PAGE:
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Complete Honesty, answer anonymously if you have to please.

A friend of mine stated that most people, whether they want to admit it or not, judge a person by race, sex and attractiveness. He says that before you even speak people already have some sort of opinion of you based upon their experience with that race or sex. Personally I was raised not to judge. And I was raised around many different races so I know that many people don't fit the stereotype. So I want to know do you meet a person before you judge? Or are stereotypes on your mind when you meet a certain person? For example when you meet a black woman do you connect her to the stereotype? I want honesty because I'm a military spouse and I travel and when I go to a new base it's a lil harder for me to meet friends. I am more on the shy side so I thought it had more to do with that. But I also wanted to know is there any truth to what my longtime friend said. Are characteristics being attached to me before people even meet me?

 
True_Gator_77

Asked by True_Gator_77 at 2:10 AM on Dec. 12, 2010 in Relationships

Level 14 (1,803 Credits)
This question is closed.
Answers (21)
  • I think we all do it. I know I do. But I immediately "check" myself. For example, if I see a black man approaching me, my first thoughts might be "drug dealer, gonna rob me, etc). But I catch myself and chastise myself for my ignorance.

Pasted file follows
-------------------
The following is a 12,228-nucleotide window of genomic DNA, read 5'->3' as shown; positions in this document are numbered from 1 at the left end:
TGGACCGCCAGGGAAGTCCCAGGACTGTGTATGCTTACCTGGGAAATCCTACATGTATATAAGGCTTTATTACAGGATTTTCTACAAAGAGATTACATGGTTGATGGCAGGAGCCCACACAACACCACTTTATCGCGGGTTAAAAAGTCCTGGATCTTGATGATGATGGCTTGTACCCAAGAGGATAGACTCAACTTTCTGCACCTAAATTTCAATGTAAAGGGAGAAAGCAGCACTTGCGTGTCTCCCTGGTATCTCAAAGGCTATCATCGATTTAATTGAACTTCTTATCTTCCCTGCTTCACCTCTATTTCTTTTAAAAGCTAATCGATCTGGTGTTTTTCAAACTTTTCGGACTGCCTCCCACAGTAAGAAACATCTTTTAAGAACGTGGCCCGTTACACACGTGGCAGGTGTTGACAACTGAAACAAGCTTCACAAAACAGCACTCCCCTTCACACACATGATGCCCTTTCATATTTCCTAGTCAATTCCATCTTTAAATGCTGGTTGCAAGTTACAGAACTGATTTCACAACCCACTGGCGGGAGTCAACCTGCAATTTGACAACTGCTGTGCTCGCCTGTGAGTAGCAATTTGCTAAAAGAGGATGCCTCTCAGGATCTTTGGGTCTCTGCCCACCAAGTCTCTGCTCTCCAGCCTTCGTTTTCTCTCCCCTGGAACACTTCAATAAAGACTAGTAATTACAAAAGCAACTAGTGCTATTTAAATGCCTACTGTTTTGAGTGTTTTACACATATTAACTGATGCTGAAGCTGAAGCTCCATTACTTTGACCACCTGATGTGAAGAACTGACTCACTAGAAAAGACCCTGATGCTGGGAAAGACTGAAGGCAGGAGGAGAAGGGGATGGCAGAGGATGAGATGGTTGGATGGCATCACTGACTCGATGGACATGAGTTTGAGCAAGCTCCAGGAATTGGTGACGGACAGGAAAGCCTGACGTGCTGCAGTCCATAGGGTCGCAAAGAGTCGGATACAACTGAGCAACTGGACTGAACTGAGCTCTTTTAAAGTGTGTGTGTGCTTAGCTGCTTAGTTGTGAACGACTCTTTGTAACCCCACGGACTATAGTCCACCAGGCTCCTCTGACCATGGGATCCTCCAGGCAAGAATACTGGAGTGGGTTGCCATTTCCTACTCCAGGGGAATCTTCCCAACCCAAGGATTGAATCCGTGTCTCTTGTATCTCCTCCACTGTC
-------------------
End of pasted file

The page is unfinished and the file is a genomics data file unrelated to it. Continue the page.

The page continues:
Anonymous

    Answer by Anonymous at 2:22 AM on Dec. 12, 2010

  • I sociology classes I was taught that basically we do judge people by our preconceived notions about their race, gender, attractiveness, wealth, adn so many other factors, but for most people this is just a first impression and not a lasting one. When it is a lasting impression it is then a prejudice.
    rhianna1708

    Answer by rhianna1708 at 2:14 AM on Dec. 12, 2010

  • It's called prototyping in psychology. You can think of it as judgement or categorizing. Like if you live where I live you will draw a standard tree like a Redwood, or even a cherry tree, because that's what is in north California. If you live in florida you may draw a palm. And it's the same for people, the goal is not to shut your prototyping off, because it's intuitive, but to be able to over come what ever prototypes you have set for different people.
    DomoniqueWS

    Answer by DomoniqueWS at 3:16 AM on Dec. 12, 2010

  • Where are you stationed? My husband was in the military and I made more friends in Germany than any other place in the United States. First impressions are lasting for me, but I don't necessarily associate a person's skin color with how they are going to act. My three best friends are White, Black and Mexican, I met the Mexican one while stationed in Germany. A person's attire will most definitely cause me to pass judgment though but not the color of their skin.
    CocoaQT

    Answer by CocoaQT at 2:14 AM on Dec. 12, 2010